Government has streamlined the sizes of all individual farms in the country’s five ecological regions, in a move that will see more people having access to land.
The reduction in farm sizes will also boost capacity utilisation of land following concerns that some farms were unnecessarily big and underutilised.
Government compulsorily acquired over 12 million hectares of arable land previously occupied by white farmers, resulting in some black beneficiaries getting vast swathes of land they cannot put to effective use.
The downsizing of farms, which has been ongoing, starts with recommendations from the respective provincial lands committees.
The Ministry of Lands, Agriculture, Water and Rural Resettlement proceeds to formally advise the current landholder of Government’s intention to downsize the farm, clearly indicating the reasons why the move has been deemed necessary.
In that letter of notice, the farmer is requested to indicate his/her acceptance or disapproval of the proposed downsizing within a period of seven days from the date of receiving the notice of the intention to downsize.
If the affected farmer has issues to raise, he/she approaches the ministry.
According to the new law, no one is allowed to own a farm with more than 250 hectares in ecological region one.
In a Government Gazette published on Friday, Lands, Agriculture, Water and Rural Resettlement Minister Perrance Shiri announced the maximum number of hectares one can own in any ecological region.
Part of the Government Gazette reads: “It is hereby notified that the Minister of Lands, Agriculture, Water and Rural Resettlement has in terms of section 21 of the Land Commission Act (Chapter 20:21) made the following regulations:
“Subject to sections 5 and 6, no person shall own a farm in Natural Region One if the size of the farm exceeds 250 hectares or Natural Region Two if the size of the farm exceeds 500 hectares or Natural Region Three if the size of the farm exceeds 700 hectares or Natural Region Four if the size of the farm exceeds 1 000 hectares or Natural Region Five if the size of the farm exceeds 2 000 hectares.”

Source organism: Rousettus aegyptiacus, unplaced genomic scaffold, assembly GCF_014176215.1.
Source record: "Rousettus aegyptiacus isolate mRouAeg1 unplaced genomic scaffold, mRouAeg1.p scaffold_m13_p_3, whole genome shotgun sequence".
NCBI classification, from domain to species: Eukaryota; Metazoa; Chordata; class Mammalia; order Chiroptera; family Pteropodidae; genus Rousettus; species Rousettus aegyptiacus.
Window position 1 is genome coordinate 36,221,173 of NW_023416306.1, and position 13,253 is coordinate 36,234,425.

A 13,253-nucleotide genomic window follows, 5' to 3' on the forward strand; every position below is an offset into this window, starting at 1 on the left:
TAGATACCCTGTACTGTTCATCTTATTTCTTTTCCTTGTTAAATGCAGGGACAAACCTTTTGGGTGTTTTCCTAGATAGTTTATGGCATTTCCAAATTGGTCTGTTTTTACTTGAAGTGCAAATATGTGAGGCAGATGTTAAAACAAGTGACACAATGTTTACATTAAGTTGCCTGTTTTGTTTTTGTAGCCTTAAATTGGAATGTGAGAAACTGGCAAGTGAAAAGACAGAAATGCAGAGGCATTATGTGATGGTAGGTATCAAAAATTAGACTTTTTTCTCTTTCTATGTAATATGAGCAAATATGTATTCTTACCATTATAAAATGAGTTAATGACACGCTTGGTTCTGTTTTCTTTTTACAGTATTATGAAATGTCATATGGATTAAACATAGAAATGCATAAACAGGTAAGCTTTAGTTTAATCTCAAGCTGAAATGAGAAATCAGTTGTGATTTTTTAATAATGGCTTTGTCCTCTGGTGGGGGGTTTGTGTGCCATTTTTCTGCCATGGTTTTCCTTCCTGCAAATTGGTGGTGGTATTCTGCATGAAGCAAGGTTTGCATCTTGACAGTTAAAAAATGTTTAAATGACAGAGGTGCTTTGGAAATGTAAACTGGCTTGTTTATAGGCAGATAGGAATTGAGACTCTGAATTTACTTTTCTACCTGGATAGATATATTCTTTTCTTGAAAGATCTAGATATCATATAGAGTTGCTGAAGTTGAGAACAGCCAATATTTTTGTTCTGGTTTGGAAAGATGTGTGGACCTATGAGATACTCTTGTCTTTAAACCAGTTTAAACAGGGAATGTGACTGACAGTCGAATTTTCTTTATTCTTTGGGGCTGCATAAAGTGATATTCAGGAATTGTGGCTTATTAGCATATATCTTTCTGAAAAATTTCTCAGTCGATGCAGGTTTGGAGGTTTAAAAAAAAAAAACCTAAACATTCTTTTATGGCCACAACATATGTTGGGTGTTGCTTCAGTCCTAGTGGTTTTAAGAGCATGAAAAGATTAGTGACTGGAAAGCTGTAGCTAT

Natural Region One covers areas that receive an average rainfall above 1 000 millimetres per year, while Region Two receives an average rainfall between 650 millimetres and 1 000 millimetres annually.
In Region Three, rainfall received per year is between 650 millimetres and 800 millimetres, whereas in Region Four the maximum rainfall received annually is around 650 millimetres and is characterised by periodic droughts.
Natural Region Five covers those areas that normally receive low and erratic rainfall of less than 650 millimetres.
Natural Region One is suitable for dairy farming forestry, tea, coffee, fruit, beef and maize production, while Region Two is suitable for intensive farming, based on maize, tobacco, cotton and livestock.
Region Three is a semi-intensive farming region, suitable for livestock production, together with production of fodder crops and cash crops under good farm management.
Region Four is semi-extensive region, suitable for farm systems based on livestock and resistant fodder crops, forestry and wildlife/tourism.
Region Five is an extensive farming region, suitable for cattle ranching, forestry and wildlife/tourism.
A preliminary report of the land audit showed that some people own huge farms in natural regions one and two, which were not being fully utilised.
In some cases, some people were multiple farm owners in those prime regions, denying others an opportunity to have access to land.
President Mnangagwa has on several occasions hinted that once the full land audit report was out, Government would repossess some of those farms and allocate them to others in need of land.